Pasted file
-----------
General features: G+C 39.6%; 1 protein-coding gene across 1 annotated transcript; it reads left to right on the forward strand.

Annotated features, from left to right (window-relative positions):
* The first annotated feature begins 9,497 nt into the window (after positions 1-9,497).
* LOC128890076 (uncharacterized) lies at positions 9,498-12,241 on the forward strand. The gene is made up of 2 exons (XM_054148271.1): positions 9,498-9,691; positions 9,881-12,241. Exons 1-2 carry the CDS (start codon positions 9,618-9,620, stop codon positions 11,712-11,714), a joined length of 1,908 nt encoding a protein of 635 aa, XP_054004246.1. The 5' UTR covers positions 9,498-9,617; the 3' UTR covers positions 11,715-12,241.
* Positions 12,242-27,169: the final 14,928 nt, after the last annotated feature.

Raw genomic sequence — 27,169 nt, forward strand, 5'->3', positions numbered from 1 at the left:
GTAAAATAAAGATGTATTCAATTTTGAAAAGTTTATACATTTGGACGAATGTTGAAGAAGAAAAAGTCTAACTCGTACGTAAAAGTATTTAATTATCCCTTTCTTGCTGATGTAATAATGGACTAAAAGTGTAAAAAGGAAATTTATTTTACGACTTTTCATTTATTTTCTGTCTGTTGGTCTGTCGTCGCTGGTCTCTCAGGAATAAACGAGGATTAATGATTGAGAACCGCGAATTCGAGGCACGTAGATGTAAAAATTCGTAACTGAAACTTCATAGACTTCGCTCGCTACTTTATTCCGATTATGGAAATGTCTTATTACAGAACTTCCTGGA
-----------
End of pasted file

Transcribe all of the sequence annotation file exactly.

General features: G+C 39.6%; 1 protein-coding gene across 1 annotated transcript; it reads left to right on the forward strand.

Annotated features, from left to right (window-relative positions):
* The first annotated feature begins 9,497 nt into the window (after positions 1-9,497).
* LOC128890076 (uncharacterized) lies at positions 9,498-12,241 on the forward strand. The gene is made up of 2 exons (XM_054148271.1): positions 9,498-9,691; positions 9,881-12,241. Exons 1-2 carry the CDS (start codon positions 9,618-9,620, stop codon positions 11,712-11,714), a joined length of 1,908 nt encoding a protein of 635 aa, XP_054004246.1. The 5' UTR covers positions 9,498-9,617; the 3' UTR covers positions 11,715-12,241.
* Positions 12,242-27,169: the final 14,928 nt, after the last annotated feature.

Raw genomic sequence — 27,169 nt, forward strand, 5'->3', positions numbered from 1 at the left:
GTAAAATAAAGATGTATTCAATTTTGAAAAGTTTATACATTTGGACGAATGTTGAAGAAGAAAAAGTCTAACTCGTACGTAAAAGTATTTAATTATCCCTTTCTTGCTGATGTAATAATGGACTAAAAGTGTAAAAAGGAAATTTATTTTACGACTTTTCATTTATTTTCTGTCTGTTGGTCTGTCGTCGCTGGTCTCTCAGGAATAAACGAGGATTAATGATTGAGAACCGCGAATTCGAGGCACGTAGATGTAAAAATTCGTAACTGAAACTTCATAGACTTCGCTCGCTACTTTATTCCGATTATGGAAATGTCTTATTACAGAACTTCCTGGA